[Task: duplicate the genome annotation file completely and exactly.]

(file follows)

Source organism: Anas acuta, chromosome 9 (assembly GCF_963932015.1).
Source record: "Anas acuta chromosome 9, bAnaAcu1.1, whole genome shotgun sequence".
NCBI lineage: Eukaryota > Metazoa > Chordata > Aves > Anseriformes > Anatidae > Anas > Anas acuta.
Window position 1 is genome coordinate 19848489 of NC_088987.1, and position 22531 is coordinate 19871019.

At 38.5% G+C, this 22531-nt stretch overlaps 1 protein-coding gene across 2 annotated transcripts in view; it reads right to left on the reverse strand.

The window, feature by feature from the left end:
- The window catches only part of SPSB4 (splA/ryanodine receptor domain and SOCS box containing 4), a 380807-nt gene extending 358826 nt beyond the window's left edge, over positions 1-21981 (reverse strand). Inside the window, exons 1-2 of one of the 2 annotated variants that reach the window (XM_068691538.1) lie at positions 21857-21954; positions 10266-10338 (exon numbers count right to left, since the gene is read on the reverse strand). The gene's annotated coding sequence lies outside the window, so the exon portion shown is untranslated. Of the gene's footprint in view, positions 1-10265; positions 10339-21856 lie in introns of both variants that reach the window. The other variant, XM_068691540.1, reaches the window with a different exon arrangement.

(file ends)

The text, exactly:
Source organism: Anas acuta, chromosome 9 (assembly GCF_963932015.1).
Source record: "Anas acuta chromosome 9, bAnaAcu1.1, whole genome shotgun sequence".
NCBI lineage: Eukaryota > Metazoa > Chordata > Aves > Anseriformes > Anatidae > Anas > Anas acuta.
Window position 1 is genome coordinate 19848489 of NC_088987.1, and position 22531 is coordinate 19871019.

At 38.5% G+C, this 22531-nt stretch overlaps 1 protein-coding gene across 2 annotated transcripts in view; it reads right to left on the reverse strand.

The window, feature by feature from the left end:
- The window catches only part of SPSB4 (splA/ryanodine receptor domain and SOCS box containing 4), a 380807-nt gene extending 358826 nt beyond the window's left edge, over positions 1-21981 (reverse strand). Inside the window, exons 1-2 of one of the 2 annotated variants that reach the window (XM_068691538.1) lie at positions 21857-21954; positions 10266-10338 (exon numbers count right to left, since the gene is read on the reverse strand). The gene's annotated coding sequence lies outside the window, so the exon portion shown is untranslated. Of the gene's footprint in view, positions 1-10265; positions 10339-21856 lie in introns of both variants that reach the window. The other variant, XM_068691540.1, reaches the window with a different exon arrangement.